You may have short-term side effects after vaccination. These are normal and should go away in a few days.
You may feel soreness or experience some swelling in your arm. You may also feel tired, have a headache, fever, or chills. These symptoms do not mean you have COVID-19 — it’s not possible to get COVID-19 from the vaccine.
These side effects may impact your daily activities, but they shouldn’t last more than 2-3 days. If they continue or get worse, call your doctor, nurse, or clinic.
Even if you have these types of effects after your first shot, it’s important to make sure you get the second one, unless a vaccination provider or your doctor tells you not to get a second shot or you get the vaccine that only requires one dose. Ask your doctor if you have questions. Your body takes time to build immunity. You will not be fully protected against COVID-19 until 1-2 weeks after your final shot.
In most cases, discomfort from fever or pain is normal. Contact your doctor or healthcare provider:
If the redness or tenderness where you got the shot increases after 24 hours
If your side effects are worrying you or do not seem to be going away after a few days
If you develop severe headache, abdominal pain, leg pain, or shortness of breath within the first three weeks.
If you get a COVID-19 vaccine and you think you might be having a severe allergic reaction after leaving the vaccination site, seek immediate medical care by calling 911. Learn more about COVID-19 vaccines and rare severe allergic reactions.
- More about adverse effects (CDC)
Severe allergic reactions to vaccines are extremely rare. The FDA says the authorized COVID-19 vaccines appear to be safe for people with common food or environmental allergies.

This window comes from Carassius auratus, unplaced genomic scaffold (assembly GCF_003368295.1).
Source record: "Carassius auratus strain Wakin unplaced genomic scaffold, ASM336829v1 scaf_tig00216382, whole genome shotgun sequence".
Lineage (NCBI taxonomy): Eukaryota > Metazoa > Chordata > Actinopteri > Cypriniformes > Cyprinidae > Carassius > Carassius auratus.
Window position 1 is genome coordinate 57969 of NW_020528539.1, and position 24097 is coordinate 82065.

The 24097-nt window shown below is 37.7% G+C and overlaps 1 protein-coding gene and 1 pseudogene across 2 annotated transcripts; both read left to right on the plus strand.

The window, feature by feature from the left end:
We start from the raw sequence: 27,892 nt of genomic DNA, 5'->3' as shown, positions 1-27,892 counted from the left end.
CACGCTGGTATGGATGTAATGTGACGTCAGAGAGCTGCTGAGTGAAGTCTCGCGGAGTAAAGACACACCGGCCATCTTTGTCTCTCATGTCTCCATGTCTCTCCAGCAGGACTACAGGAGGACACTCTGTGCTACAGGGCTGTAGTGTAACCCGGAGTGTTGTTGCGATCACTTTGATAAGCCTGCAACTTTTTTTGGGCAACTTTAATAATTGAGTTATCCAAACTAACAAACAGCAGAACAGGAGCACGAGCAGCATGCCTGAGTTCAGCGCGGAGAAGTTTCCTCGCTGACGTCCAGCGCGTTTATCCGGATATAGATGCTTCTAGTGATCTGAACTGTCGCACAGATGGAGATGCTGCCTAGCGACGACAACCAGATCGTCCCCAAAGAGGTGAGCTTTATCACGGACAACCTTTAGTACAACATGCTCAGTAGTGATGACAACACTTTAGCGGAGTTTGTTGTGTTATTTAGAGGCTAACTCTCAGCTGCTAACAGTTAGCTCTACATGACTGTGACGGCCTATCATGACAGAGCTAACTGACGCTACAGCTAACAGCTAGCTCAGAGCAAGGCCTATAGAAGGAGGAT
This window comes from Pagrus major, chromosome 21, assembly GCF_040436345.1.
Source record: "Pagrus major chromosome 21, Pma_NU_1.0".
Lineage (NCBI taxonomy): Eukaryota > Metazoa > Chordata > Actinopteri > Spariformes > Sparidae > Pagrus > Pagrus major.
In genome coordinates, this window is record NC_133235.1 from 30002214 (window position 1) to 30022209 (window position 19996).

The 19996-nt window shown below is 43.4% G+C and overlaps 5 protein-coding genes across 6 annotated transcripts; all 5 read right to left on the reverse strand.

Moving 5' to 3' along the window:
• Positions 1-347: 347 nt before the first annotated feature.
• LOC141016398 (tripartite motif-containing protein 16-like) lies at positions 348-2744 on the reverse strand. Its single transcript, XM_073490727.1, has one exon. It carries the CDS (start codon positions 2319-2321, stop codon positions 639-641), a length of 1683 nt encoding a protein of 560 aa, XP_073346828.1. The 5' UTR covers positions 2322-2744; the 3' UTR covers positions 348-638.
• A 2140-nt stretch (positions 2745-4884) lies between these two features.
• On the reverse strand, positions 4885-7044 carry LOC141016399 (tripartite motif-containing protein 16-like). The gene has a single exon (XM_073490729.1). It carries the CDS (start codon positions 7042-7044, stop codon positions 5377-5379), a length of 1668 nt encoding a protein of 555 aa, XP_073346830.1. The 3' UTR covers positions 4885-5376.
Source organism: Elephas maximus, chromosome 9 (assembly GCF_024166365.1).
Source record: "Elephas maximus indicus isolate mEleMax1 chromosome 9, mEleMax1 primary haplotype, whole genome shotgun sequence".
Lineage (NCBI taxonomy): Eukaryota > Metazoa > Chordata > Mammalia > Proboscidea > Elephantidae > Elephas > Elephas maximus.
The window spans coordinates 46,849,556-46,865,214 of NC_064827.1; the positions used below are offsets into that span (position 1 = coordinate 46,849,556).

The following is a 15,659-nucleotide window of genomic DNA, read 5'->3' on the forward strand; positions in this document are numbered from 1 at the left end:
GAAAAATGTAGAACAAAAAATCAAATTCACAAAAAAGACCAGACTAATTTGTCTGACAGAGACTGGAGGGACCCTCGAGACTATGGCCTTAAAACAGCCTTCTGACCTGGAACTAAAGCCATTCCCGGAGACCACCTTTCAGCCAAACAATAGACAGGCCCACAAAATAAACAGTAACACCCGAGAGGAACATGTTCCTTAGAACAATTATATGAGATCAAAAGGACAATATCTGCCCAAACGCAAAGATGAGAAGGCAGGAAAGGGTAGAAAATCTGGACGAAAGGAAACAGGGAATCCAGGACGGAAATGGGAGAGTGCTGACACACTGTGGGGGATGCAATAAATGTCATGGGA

CDC recommends that people get vaccinated even if they have a history of severe allergic reactions not related to vaccines or injectable therapies—such as food, pet, venom, environmental, or latex allergies. People with a history of allergies to oral medications or a family history of severe allergic reactions may also get vaccinated.
If you have had an immediate allergic reaction — even if it was not severe — to a vaccine or injectable therapy for another disease, ask your doctor if you should get a COVID-19 vaccine. Your doctor will help you decide if it is safe for you to get vaccinated.
All people who get a COVID-19 vaccine should be monitored on site. People who have had any type of severe or immediate allergic reaction in the past should be monitored for at least 30 minutes after getting the vaccine. All other people should be monitored for at least 15 minutes after getting the vaccine.
- Safety of COVID-19 Vaccines (CDC)
It is extremely unlikely you will suffer serious side effects that could cause a long-term health problem after getting a COVID-19 vaccine.
Long-term side effects following any vaccination are extremely rare. In the past vaccine monitoring has shown that if side effects are going to happen, they tend to happen within six weeks of receiving a vaccine dose.
For this reason, the FDA required each of the authorized COVID-19 vaccines to be studied for at least eight weeks after the final dose. Millions of people have received COVID-19 vaccines, and no long-term side effects have been found.
The CDC continues to closely monitor COVID-19 vaccines for any safety issues, including problems with manufacturing, a specific lot, or the vaccine itself. If public health experts find any potential safety concerns, FDA and the vaccine manufacturer will work towards a solution.
- Johnson & Johnson’s Janssen COVID-19 Vaccine Overview and Safety (CDC)